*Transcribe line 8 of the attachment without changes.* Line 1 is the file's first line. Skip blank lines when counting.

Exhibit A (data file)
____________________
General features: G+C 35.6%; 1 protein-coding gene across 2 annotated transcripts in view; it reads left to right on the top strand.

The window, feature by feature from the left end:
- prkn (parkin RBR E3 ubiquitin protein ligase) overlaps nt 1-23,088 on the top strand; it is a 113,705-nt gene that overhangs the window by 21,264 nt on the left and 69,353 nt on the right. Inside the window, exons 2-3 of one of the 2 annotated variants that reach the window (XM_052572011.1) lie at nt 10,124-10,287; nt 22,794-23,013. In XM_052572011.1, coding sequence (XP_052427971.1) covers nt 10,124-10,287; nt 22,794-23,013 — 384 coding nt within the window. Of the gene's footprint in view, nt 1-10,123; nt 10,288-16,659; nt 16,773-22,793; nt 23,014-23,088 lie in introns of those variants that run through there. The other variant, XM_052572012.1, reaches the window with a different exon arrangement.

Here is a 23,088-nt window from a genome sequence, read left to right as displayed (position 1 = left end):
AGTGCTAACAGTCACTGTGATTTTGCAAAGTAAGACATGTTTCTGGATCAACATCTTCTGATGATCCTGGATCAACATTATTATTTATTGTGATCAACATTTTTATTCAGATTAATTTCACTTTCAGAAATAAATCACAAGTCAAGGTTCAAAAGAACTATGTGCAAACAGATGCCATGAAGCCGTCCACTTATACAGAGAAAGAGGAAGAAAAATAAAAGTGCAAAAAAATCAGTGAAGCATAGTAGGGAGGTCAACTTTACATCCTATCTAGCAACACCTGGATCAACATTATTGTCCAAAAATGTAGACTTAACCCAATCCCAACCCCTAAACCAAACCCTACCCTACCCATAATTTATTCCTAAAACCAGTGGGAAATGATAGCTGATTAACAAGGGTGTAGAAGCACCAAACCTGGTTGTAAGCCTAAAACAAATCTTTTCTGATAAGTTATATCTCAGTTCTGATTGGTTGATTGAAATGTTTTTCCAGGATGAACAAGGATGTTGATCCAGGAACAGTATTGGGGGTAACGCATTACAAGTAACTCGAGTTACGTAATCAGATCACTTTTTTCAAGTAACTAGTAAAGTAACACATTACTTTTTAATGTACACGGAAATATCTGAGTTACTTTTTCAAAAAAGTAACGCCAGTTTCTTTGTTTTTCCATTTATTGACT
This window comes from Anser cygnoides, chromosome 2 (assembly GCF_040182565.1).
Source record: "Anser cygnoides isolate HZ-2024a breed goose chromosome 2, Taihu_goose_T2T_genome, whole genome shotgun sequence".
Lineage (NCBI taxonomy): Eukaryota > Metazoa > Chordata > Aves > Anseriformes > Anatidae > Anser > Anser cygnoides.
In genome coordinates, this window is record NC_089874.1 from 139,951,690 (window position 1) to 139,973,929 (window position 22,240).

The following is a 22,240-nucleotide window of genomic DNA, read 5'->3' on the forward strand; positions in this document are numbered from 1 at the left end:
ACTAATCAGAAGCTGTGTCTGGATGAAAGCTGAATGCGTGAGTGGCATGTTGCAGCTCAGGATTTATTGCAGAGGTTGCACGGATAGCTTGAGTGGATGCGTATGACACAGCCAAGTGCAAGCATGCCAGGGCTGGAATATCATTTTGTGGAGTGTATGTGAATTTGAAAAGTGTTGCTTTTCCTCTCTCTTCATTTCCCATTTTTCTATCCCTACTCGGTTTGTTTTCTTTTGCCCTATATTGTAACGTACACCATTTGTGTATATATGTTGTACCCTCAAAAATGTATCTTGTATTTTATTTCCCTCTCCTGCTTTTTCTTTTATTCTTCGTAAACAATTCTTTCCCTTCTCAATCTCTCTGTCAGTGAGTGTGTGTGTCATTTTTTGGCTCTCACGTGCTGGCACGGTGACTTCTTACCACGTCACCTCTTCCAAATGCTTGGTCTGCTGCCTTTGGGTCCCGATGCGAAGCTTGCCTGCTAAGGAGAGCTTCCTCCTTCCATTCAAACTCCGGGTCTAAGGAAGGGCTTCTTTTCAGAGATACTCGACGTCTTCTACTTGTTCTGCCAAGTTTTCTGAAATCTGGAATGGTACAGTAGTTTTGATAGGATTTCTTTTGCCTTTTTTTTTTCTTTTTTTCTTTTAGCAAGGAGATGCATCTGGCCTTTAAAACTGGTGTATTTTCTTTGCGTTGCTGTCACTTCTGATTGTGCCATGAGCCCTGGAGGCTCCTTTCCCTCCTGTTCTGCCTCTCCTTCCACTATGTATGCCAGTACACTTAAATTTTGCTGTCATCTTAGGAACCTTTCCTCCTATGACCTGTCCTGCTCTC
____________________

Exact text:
Lineage (NCBI taxonomy): Eukaryota > Metazoa > Chordata > Aves > Anseriformes > Anatidae > Anser > Anser cygnoides.